Shane Gilmour, Senior Land Surveyor at McGarrell Reilly, talks with BIMIreland.ie about the surveying technologies and instruments that are changing the roles of the surveyor and site engineer.
Can you tell us about your career as a surveyor?
After completing a land surveying course at the University of East London, in 1980, my first job was on a large scale off-river water storage dam in Southern Zimbabwe. It involved the construction of a main earth wall of a height of 26m and 450m in length, two saddle dam walls of a height of 12m and each 750m in length together with a 3km pipeline and pump house. Since then I have always been involved in surveying in one way or another throughout my working life.
What major changes have you witnessed in instrumentation?
Instrumentation over the last decade has changed considerably from sighting through optical telescopes and using programmable calculators, with the surveyor/engineer having a good understanding of trigonometric functions and Pythagoras’ Theorem, to today’s satellite systems, robotic stations and CAD field software.
The past decade has seen a huge reduction in the use of large A1 size paper detailed drawings which you had to carry around with you in the wind and rain, to now using your mobile phone/tablet to access any detail you want to know. CAD has allowed files to move quickly from engineers to the mobile workforce in the field.
The surveyor/engineer always had to have an assistant to hold the prisms/staff/poles and tapes called a ‘chainman’. These days you can work on your own and at greater speed, thus reducing costs and being more productive. Human errors have also been reduced with the introduction of the modern systems.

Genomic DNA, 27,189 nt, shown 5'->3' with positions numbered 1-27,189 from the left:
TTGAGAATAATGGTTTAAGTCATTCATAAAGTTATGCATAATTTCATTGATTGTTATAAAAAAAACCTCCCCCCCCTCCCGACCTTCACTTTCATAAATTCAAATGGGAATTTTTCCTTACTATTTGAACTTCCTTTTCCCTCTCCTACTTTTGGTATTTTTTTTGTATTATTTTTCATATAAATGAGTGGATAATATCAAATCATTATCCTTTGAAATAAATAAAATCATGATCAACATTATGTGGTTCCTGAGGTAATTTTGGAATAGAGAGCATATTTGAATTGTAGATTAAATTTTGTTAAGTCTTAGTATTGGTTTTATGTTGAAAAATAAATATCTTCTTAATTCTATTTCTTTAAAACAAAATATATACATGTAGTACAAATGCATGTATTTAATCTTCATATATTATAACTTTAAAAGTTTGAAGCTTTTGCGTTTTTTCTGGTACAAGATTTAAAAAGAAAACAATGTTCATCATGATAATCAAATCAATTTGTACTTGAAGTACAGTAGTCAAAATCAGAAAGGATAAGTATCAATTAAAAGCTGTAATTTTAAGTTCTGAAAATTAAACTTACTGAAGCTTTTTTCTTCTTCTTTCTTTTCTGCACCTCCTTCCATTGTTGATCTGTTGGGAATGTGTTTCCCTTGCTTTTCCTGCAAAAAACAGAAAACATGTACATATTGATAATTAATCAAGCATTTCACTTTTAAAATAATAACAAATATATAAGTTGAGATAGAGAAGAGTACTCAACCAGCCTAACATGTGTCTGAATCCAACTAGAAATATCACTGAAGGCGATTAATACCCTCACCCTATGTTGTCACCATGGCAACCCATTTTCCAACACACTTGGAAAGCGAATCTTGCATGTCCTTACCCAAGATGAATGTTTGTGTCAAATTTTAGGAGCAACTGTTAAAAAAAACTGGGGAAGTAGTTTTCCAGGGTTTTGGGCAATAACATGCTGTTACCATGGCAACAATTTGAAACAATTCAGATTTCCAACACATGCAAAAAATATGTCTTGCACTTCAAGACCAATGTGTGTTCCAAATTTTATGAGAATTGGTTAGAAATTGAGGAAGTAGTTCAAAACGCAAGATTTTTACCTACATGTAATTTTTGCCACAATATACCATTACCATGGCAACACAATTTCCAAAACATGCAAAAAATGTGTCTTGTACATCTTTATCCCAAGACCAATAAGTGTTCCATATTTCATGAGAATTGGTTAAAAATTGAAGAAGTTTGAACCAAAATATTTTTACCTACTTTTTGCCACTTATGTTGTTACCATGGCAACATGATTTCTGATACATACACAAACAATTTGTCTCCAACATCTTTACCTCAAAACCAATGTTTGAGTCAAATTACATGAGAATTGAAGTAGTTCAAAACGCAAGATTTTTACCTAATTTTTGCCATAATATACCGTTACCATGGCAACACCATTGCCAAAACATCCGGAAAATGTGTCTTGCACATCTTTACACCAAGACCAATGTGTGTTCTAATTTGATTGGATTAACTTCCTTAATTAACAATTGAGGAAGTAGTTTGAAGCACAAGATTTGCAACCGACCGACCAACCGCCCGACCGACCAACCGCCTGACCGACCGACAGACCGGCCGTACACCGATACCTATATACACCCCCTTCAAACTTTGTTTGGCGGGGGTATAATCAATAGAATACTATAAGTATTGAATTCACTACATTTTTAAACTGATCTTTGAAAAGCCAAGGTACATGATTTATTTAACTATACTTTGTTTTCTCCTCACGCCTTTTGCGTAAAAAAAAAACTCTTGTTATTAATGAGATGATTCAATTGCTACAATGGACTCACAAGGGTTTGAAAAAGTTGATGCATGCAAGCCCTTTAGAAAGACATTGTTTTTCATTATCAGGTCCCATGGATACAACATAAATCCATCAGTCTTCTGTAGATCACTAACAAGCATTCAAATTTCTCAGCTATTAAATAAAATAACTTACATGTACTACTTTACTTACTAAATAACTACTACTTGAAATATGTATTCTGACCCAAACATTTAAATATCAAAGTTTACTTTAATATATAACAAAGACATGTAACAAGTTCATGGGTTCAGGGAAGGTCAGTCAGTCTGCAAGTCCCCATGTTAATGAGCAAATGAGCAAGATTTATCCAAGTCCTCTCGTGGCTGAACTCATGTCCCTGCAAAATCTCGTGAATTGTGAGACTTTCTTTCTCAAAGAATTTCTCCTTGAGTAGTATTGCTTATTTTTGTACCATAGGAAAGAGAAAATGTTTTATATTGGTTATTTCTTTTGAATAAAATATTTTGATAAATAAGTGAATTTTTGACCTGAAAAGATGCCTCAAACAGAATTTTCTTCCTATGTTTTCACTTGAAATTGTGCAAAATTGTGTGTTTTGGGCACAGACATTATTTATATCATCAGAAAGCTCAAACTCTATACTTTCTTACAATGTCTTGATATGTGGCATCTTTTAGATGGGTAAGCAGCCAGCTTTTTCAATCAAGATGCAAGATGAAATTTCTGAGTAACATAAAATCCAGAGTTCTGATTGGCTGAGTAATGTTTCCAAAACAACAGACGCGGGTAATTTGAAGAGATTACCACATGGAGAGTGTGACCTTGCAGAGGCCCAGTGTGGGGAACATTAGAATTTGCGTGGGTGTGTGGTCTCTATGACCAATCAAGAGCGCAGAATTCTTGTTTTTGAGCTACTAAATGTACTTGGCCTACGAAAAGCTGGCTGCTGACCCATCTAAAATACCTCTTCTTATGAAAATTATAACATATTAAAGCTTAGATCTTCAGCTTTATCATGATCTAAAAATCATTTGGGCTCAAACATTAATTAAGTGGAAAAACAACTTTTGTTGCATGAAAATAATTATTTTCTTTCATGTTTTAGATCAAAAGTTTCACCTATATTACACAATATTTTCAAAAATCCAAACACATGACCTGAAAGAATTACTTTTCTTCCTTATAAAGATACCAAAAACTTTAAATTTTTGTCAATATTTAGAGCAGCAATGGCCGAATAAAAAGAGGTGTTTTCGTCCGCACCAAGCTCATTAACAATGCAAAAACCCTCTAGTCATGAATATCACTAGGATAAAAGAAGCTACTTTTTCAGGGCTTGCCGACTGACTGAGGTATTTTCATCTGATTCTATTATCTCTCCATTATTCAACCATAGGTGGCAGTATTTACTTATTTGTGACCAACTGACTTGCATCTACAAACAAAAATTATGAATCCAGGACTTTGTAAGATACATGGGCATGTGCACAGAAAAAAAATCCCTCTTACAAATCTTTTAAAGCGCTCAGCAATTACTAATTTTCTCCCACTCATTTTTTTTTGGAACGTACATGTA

New instruments are increasing accuracies and speeding up the time spent in the field. Global Navigation Satellite Systems (GNSS) have made life a great deal simpler, allowing you to locate your exact position anywhere and at any time with the RTK (real time kinematic) receiver.
The hybrid systems which combine GNSS positioning with the Robotic Total Station allow you to move from one system to another achieving accuracies of 5mm. McGarrell Reilly sites use Topcon’s DS Series auto-tracking/Robotic Total Stations, combined with the Hiper SR RTK receiver.
The European Galileo satellite navigational system will increase the satellite coverage overhead and thus further increase accuracies. The end result of all this can be seen by the rapid pace of development around Dublin city.
How are these changes influencing your work at present and how do they change the surveyor’s role?
On the housing development I am currently on, I have been able to set out over 60 houses in a little over 3 weeks. I had never achieved that before. The new setting-out systems have made it easy, for young engineers/surveyors coming through into the workplace. Their numerical skills and mental arithmetic ability appear weak. However, they are generally good on the software side and pick up the systems quickly.
The old faithful ‘dumpy’ level still has its uses and its accuracy is guaranteed. New self-levelling graded lasers and the pipe laser have made the life of ground workers far easier to maintain accurate levels and gradients.
What other new technologies are improving accuracy on site?
Drones are already starting to play an important role and are currently used in the calculation of volumes of stockpiles on many sites. Scanners can scan buildings and are practically useful in restoration work on listed buildings. Road scanners are also able to detect depressions or changes in surface heights with their locations while driving along.